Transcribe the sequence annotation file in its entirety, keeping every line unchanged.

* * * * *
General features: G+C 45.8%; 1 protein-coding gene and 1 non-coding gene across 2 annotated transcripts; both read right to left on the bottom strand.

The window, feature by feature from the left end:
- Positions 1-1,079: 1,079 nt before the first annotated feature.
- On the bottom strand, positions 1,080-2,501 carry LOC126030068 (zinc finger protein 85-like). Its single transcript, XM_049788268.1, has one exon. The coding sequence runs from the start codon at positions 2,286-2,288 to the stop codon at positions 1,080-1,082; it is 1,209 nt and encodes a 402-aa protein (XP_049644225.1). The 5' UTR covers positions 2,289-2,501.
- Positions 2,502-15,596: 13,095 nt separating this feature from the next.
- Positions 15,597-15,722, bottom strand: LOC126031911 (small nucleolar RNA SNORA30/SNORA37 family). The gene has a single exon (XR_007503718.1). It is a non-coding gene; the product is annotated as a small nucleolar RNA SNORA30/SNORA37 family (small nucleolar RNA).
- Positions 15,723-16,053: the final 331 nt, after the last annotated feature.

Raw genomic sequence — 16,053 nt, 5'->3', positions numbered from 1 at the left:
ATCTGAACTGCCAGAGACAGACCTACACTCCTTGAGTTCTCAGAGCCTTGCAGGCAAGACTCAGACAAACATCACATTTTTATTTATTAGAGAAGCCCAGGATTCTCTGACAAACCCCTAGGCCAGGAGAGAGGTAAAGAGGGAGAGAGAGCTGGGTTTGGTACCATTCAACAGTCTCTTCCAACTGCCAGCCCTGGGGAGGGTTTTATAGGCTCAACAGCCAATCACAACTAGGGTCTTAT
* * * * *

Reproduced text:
General features: G+C 45.8%; 1 protein-coding gene and 1 non-coding gene across 2 annotated transcripts; both read right to left on the bottom strand.

The window, feature by feature from the left end:
- Positions 1-1,079: 1,079 nt before the first annotated feature.
- On the bottom strand, positions 1,080-2,501 carry LOC126030068 (zinc finger protein 85-like). Its single transcript, XM_049788268.1, has one exon. The coding sequence runs from the start codon at positions 2,286-2,288 to the stop codon at positions 1,080-1,082; it is 1,209 nt and encodes a 402-aa protein (XP_049644225.1). The 5' UTR covers positions 2,289-2,501.
- Positions 2,502-15,596: 13,095 nt separating this feature from the next.
- Positions 15,597-15,722, bottom strand: LOC126031911 (small nucleolar RNA SNORA30/SNORA37 family). The gene has a single exon (XR_007503718.1). It is a non-coding gene; the product is annotated as a small nucleolar RNA SNORA30/SNORA37 family (small nucleolar RNA).
- Positions 15,723-16,053: the final 331 nt, after the last annotated feature.

Raw genomic sequence — 16,053 nt, 5'->3', positions numbered from 1 at the left:
ATCTGAACTGCCAGAGACAGACCTACACTCCTTGAGTTCTCAGAGCCTTGCAGGCAAGACTCAGACAAACATCACATTTTTATTTATTAGAGAAGCCCAGGATTCTCTGACAAACCCCTAGGCCAGGAGAGAGGTAAAGAGGGAGAGAGAGCTGGGTTTGGTACCATTCAACAGTCTCTTCCAACTGCCAGCCCTGGGGAGGGTTTTATAGGCTCAACAGCCAATCACAACTAGGGTCTTAT